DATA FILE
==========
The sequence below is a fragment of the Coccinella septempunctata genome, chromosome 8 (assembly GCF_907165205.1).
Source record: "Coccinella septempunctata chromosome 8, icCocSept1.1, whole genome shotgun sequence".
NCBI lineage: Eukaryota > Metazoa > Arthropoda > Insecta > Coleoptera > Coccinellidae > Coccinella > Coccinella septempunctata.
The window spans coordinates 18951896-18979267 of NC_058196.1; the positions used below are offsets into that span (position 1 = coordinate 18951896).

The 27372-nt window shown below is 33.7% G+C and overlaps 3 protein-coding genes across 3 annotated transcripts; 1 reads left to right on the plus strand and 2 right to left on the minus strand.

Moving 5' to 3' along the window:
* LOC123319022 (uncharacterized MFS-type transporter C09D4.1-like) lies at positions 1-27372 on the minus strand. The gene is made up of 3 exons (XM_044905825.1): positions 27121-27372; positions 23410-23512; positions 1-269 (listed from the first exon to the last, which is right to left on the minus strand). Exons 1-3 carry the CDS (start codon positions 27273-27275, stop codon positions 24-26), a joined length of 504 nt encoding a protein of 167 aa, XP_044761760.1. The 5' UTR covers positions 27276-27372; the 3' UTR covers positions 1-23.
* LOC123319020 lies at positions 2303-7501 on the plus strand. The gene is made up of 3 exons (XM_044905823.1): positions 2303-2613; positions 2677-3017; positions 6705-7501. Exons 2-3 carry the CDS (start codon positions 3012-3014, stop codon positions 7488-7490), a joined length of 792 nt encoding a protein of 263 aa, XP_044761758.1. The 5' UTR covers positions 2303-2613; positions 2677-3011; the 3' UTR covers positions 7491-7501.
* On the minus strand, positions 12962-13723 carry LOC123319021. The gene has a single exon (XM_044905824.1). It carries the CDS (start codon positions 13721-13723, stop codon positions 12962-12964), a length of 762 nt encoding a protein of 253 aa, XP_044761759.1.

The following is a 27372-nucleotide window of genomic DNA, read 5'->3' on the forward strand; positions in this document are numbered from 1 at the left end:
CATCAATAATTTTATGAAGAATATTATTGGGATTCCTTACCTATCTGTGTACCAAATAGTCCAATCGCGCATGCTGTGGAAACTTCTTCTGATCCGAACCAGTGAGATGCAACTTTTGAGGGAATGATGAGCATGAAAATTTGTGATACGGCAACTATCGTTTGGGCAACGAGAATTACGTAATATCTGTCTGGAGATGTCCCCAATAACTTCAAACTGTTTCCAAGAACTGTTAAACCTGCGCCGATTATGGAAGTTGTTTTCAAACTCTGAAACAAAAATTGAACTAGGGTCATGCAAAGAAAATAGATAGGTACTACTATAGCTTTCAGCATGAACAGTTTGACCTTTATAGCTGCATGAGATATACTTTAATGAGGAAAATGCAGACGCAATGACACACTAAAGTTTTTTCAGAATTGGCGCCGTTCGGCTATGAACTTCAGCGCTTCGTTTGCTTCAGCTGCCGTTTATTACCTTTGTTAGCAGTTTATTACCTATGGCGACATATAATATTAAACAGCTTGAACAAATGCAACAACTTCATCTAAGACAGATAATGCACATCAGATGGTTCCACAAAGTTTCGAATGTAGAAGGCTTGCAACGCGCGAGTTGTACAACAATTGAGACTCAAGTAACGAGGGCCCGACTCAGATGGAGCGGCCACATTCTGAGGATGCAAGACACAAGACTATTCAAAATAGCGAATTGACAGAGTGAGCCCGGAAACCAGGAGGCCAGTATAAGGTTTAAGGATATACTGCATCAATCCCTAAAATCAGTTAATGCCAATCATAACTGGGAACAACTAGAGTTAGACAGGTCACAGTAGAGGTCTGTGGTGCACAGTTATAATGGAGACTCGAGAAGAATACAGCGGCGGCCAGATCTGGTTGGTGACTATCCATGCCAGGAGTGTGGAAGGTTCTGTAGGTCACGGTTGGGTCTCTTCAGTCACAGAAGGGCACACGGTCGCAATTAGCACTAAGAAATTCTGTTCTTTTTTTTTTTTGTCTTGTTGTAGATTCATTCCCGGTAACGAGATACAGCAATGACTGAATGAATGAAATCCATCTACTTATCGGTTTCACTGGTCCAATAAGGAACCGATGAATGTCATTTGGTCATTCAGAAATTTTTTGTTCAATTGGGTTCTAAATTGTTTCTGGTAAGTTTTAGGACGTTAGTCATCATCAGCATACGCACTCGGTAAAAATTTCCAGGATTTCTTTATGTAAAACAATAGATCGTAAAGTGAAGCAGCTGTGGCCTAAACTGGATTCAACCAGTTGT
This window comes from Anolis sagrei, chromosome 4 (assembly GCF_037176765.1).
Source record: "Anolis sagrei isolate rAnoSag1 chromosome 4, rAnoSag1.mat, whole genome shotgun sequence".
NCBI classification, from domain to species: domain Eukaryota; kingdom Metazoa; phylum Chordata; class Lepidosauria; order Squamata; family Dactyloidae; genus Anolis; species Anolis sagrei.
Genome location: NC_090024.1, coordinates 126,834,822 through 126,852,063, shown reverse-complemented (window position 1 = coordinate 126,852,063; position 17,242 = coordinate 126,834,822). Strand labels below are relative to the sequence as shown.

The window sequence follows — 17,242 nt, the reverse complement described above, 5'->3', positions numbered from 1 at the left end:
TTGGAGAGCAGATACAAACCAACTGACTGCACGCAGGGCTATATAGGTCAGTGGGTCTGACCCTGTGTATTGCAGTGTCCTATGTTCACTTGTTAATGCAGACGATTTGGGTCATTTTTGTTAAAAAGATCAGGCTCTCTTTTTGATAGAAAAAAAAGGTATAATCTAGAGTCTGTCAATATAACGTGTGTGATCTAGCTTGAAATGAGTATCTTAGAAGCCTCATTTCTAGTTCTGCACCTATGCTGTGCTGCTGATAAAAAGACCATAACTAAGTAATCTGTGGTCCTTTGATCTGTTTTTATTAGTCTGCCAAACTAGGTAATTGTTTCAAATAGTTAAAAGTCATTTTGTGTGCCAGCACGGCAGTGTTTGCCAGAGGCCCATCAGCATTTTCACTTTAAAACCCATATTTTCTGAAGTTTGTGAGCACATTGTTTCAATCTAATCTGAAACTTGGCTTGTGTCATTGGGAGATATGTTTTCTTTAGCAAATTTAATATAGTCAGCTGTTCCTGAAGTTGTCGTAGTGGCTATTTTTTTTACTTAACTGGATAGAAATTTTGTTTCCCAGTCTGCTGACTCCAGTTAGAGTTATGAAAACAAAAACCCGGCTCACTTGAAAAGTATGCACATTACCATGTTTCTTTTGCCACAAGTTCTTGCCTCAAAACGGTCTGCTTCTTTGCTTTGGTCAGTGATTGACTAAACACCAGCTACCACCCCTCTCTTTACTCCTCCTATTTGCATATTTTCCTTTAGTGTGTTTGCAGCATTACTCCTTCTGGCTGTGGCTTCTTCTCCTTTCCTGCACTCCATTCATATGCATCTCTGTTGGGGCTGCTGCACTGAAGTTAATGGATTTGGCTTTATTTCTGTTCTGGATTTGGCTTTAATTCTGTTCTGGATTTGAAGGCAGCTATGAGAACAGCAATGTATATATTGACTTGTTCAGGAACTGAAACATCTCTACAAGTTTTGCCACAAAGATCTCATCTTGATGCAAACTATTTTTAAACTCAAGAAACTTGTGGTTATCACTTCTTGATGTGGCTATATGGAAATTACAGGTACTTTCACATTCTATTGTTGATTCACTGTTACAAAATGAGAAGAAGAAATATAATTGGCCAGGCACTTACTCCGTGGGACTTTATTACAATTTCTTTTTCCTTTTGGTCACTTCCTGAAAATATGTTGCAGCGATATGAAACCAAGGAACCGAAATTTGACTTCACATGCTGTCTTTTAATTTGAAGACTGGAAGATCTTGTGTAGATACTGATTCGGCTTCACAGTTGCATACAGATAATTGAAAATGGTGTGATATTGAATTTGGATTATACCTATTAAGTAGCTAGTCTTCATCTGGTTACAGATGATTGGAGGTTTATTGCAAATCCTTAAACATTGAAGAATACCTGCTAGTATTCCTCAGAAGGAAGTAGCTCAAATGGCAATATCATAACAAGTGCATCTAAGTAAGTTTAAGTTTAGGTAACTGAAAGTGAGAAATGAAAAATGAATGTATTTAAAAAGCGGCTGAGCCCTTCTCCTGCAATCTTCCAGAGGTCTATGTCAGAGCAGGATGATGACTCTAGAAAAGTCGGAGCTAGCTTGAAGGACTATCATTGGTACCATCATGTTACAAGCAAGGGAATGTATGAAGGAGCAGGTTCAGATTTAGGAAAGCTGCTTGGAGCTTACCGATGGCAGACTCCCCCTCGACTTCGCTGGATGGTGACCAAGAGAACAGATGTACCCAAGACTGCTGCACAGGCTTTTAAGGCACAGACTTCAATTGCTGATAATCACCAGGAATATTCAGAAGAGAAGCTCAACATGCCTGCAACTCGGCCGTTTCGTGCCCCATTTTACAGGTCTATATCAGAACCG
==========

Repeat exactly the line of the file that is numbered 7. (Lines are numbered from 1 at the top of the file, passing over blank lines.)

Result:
* LOC123319022 (uncharacterized MFS-type transporter C09D4.1-like) lies at positions 1-27372 on the minus strand. The gene is made up of 3 exons (XM_044905825.1): positions 27121-27372; positions 23410-23512; positions 1-269 (listed from the first exon to the last, which is right to left on the minus strand). Exons 1-3 carry the CDS (start codon positions 27273-27275, stop codon positions 24-26), a joined length of 504 nt encoding a protein of 167 aa, XP_044761760.1. The 5' UTR covers positions 27276-27372; the 3' UTR covers positions 1-23.